10 Key Elements to a Creative Design Brief
Whether you’re a freelance web designer or a multimedia company with a big studio, the success of each of your design projects lies in how well you collect a project’s brief from your client.
A brief—which consists of the questions you’ll need to be answered to accomplish a specific project—is essential.
As a designer who is fanatical about creating fantastic works of art, you need a detailed explanation of what to do.
You need to understand the specific goals that the project is set to achieve.
Your client should essentially give you the blueprints for the final version of the design project, so you will know how it should look.
Some clients prefer to sit down and draft their briefs and then hand them over to the designers.
However, in most cases, it is you—the designer—who will write and submit the brief to your client.
Because most clients are busy, you’re going to write many briefs.
For this reason, you need to understand what a creative design brief is and what specific elements the brief must include.
In other words, you need to be familiar with certain key elements that must be included in every brief to increase your success in finishing a project that your clients will love.
Here are ten key elements that you should include in your next creative design brief:
1 – About your client and their business.
The first and most crucial element of any creative brief is your understanding of your client and his or her business.
You will need this information to create a compelling design that they’ll love.
Of course, you won’t need to know everything about your client.
They can share with you their personal details, such as name and contact information, as you converse.
However, you may need to ask them a few questions related to their business, such as:
- When did you start this business?
- How did you get started?
- What is the size of your company?
- What is your key role in your company?
- What are your key products or services?
The answers to these questions will inform you about your client’s personality and profession.
Once you clarify these points, the next key element to include is their target market.
2 – Audience or target market.
After you understand your client and his or her business, it’s time to get to know the industry and, more importantly, the market.
Remember that the project at hand needs to appeal to your client’s target market to provide better results.
If it does, the target market will fall for it.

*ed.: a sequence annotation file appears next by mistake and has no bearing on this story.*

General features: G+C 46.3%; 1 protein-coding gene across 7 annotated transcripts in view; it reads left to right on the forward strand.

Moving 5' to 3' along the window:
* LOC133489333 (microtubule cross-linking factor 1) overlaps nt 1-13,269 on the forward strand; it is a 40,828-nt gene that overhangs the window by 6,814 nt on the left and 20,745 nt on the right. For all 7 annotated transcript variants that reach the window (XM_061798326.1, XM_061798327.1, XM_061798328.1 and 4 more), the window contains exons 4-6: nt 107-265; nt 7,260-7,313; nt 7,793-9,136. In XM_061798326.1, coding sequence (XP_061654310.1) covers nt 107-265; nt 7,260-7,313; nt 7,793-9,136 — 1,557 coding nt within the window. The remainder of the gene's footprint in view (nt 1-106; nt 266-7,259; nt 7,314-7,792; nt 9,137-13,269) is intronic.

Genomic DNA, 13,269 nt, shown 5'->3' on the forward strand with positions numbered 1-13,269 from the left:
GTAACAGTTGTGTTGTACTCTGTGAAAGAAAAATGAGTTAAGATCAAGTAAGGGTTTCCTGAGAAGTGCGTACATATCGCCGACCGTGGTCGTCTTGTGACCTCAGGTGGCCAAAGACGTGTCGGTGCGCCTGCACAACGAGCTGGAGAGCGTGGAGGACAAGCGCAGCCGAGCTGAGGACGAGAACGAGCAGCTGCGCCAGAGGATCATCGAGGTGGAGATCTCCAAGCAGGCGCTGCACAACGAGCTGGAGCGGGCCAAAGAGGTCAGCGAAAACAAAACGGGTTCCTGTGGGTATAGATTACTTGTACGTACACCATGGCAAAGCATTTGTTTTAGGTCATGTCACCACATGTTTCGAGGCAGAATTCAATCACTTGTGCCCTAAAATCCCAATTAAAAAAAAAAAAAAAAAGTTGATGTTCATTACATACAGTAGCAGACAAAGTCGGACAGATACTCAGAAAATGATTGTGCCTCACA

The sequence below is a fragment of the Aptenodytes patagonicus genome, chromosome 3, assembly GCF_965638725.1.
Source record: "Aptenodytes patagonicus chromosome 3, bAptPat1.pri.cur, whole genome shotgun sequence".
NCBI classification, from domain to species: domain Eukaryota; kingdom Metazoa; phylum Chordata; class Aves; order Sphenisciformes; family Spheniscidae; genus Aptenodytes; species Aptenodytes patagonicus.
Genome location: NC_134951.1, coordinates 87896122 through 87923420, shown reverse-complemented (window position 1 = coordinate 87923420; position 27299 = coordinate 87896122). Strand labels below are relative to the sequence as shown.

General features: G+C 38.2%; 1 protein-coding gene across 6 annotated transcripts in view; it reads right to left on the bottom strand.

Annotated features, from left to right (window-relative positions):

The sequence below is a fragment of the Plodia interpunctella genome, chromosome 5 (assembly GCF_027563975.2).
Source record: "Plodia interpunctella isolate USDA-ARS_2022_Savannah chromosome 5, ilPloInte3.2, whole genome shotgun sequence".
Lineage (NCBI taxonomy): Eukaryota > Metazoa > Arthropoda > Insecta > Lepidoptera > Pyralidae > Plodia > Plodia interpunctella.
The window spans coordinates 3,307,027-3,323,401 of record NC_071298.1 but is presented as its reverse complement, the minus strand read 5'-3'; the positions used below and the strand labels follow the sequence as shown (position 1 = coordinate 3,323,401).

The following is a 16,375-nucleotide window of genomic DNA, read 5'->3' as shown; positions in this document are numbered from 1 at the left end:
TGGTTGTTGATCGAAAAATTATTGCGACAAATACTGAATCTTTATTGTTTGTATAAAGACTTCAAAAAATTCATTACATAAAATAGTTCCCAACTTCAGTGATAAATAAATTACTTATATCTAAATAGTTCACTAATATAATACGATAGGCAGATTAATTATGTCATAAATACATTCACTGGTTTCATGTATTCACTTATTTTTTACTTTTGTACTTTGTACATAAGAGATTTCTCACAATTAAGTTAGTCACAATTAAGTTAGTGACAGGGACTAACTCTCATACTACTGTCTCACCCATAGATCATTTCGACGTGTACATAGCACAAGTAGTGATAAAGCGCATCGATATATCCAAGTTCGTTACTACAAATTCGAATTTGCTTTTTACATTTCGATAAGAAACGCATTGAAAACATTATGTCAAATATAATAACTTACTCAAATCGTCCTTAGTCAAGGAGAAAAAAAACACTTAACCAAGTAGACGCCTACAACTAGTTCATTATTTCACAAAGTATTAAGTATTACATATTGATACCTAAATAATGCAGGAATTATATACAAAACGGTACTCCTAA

They’ll become brand ambassadors for your client, spreading their recommendations through word-of-mouth advertising and boosting your client’s sales and ROI.
Have your client vividly spell out what he wants, explaining:
- The industry, its size and the competition involved;
- A brief overview of the audience’s demographics (middle-aged Native Americans or tech-savvy millennials from London);
- The types of business the audience is engaged in; and
- How often the target audience or customers buy the product or order the service.
Your client needs to give his ideal customer a face, so you can picture them when creating that web page or logo design and make it resonate with them.
3 – Budget
Congratulations! You have gathered some of the information necessary for you to start this job.
Maybe you have even begun salivating as you imagine how your creative design will bring fortune to your client.
However, slow down and ask this one question: What’s your client’s actual budget?
The nature, quality and style of your design services rely solely on the budget your client has available.
If the client has budgeted only $100 for a landing page design, for example, you won’t spend your time designing a sophisticated landing page that’s worth $500.
The budget determines the quality of your work!
4 – The scope of the project.
You also should understand the scope of the project.
- What does it entail?
- What specific details does your client want you to include?
- What material does the client want you to weave into the project?
You need to know the full extent of the project.
If it is a web design project, inquire if they also need a social media design to complement the project.
That will help you make sense of why they need you.
After you have determined the scope, ask yourself this question: Based on the client’s requirements, am I even the right person to handle this design project?
5 – Creative project objectives.
It amazes me that most freelance designers overlook this crucial part, even though it is one of the essential elements of a creative design brief.